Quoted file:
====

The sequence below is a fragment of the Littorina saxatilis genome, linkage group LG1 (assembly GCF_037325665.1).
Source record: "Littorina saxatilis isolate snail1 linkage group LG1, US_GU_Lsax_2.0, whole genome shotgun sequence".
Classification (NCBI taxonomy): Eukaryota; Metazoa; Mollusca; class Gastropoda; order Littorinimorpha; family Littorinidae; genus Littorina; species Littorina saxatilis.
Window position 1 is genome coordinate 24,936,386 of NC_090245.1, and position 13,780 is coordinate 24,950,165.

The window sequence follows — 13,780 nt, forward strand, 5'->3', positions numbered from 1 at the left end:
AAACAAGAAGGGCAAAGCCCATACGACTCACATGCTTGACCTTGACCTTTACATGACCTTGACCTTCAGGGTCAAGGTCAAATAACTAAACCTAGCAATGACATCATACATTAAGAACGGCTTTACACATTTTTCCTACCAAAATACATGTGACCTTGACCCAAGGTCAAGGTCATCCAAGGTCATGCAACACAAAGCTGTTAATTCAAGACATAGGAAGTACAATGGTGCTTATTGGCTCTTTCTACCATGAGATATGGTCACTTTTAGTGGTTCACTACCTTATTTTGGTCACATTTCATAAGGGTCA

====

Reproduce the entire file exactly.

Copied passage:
The sequence below is a fragment of the Littorina saxatilis genome, linkage group LG1 (assembly GCF_037325665.1).
Source record: "Littorina saxatilis isolate snail1 linkage group LG1, US_GU_Lsax_2.0, whole genome shotgun sequence".
Classification (NCBI taxonomy): Eukaryota; Metazoa; Mollusca; class Gastropoda; order Littorinimorpha; family Littorinidae; genus Littorina; species Littorina saxatilis.
Window position 1 is genome coordinate 24,936,386 of NC_090245.1, and position 13,780 is coordinate 24,950,165.

The window sequence follows — 13,780 nt, forward strand, 5'->3', positions numbered from 1 at the left end:
AAACAAGAAGGGCAAAGCCCATACGACTCACATGCTTGACCTTGACCTTTACATGACCTTGACCTTCAGGGTCAAGGTCAAATAACTAAACCTAGCAATGACATCATACATTAAGAACGGCTTTACACATTTTTCCTACCAAAATACATGTGACCTTGACCCAAGGTCAAGGTCATCCAAGGTCATGCAACACAAAGCTGTTAATTCAAGACATAGGAAGTACAATGGTGCTTATTGGCTCTTTCTACCATGAGATATGGTCACTTTTAGTGGTTCACTACCTTATTTTGGTCACATTTCATAAGGGTCA